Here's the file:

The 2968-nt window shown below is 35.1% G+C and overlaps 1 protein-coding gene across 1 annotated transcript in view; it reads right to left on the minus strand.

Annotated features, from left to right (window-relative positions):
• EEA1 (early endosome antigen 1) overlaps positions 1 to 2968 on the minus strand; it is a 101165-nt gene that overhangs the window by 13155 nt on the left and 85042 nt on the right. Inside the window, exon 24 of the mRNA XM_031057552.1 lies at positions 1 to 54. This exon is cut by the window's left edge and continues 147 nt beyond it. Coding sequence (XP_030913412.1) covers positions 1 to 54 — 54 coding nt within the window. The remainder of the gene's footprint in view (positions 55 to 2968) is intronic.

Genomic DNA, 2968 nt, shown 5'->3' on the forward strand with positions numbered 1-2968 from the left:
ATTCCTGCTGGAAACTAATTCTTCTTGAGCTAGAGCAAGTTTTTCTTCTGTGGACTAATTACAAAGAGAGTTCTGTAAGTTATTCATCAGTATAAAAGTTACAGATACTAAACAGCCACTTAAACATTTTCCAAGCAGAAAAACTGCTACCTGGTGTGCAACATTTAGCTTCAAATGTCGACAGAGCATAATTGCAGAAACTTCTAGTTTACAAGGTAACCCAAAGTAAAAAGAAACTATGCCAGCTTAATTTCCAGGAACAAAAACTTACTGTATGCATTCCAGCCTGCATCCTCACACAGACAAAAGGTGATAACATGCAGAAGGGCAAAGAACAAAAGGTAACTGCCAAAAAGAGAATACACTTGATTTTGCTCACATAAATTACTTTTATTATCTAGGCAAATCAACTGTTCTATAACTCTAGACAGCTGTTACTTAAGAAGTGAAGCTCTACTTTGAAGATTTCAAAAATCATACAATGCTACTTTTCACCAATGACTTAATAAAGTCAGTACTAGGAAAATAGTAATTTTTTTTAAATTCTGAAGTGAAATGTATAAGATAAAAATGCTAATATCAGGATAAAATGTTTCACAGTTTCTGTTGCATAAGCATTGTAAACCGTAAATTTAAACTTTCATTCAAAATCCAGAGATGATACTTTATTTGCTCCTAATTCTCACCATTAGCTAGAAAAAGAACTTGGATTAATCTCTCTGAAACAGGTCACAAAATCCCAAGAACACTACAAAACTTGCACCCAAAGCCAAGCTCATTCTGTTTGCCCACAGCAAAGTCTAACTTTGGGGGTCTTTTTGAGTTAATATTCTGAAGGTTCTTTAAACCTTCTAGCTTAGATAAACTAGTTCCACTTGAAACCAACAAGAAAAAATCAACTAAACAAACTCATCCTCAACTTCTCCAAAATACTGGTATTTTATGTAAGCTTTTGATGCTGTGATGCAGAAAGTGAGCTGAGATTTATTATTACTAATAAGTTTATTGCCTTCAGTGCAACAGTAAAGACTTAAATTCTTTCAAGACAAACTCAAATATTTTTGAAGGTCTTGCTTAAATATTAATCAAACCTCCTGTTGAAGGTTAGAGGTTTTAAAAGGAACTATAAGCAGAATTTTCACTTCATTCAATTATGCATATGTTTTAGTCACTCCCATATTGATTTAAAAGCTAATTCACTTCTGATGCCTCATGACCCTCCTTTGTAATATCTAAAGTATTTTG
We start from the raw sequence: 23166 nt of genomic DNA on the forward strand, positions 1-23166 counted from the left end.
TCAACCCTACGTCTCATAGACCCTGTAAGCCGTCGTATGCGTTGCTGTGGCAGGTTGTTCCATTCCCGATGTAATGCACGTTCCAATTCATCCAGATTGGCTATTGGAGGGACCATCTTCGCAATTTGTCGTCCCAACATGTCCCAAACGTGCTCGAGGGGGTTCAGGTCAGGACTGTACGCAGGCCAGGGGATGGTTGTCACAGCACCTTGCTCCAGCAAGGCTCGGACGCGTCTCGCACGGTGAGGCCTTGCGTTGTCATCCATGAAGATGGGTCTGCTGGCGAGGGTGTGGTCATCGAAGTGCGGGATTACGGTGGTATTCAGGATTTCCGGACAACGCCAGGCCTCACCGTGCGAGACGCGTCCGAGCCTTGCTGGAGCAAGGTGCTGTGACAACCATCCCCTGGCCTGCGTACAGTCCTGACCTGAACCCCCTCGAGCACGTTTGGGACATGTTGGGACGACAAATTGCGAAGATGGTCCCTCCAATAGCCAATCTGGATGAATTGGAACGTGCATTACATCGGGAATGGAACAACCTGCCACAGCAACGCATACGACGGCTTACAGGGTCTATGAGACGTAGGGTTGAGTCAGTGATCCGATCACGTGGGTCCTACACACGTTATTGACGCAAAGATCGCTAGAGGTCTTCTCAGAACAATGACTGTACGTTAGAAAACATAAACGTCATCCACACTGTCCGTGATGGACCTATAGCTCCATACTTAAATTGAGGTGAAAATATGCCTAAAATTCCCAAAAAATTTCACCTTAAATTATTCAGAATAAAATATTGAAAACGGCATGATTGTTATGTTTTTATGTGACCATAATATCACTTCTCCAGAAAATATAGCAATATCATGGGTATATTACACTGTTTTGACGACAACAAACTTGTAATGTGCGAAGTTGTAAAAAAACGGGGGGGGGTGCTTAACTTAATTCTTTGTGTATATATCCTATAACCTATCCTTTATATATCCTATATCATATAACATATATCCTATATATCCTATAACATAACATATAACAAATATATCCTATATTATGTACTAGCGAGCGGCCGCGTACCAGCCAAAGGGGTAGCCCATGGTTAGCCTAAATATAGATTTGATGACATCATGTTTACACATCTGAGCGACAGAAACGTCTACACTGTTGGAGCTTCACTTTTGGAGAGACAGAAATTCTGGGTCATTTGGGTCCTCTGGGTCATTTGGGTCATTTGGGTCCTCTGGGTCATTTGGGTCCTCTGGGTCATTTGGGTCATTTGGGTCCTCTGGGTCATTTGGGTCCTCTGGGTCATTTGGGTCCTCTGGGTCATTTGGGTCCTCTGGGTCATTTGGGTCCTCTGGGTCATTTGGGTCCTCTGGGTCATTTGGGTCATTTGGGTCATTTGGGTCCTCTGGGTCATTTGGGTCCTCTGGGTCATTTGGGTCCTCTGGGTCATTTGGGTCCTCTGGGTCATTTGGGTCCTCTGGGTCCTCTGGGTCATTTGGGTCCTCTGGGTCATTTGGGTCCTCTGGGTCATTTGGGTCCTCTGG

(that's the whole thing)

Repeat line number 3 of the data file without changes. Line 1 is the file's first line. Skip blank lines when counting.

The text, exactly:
• EEA1 (early endosome antigen 1) overlaps positions 1 to 2968 on the minus strand; it is a 101165-nt gene that overhangs the window by 13155 nt on the left and 85042 nt on the right. Inside the window, exon 24 of the mRNA XM_031057552.1 lies at positions 1 to 54. This exon is cut by the window's left edge and continues 147 nt beyond it. Coding sequence (XP_030913412.1) covers positions 1 to 54 — 54 coding nt within the window. The remainder of the gene's footprint in view (positions 55 to 2968) is intronic.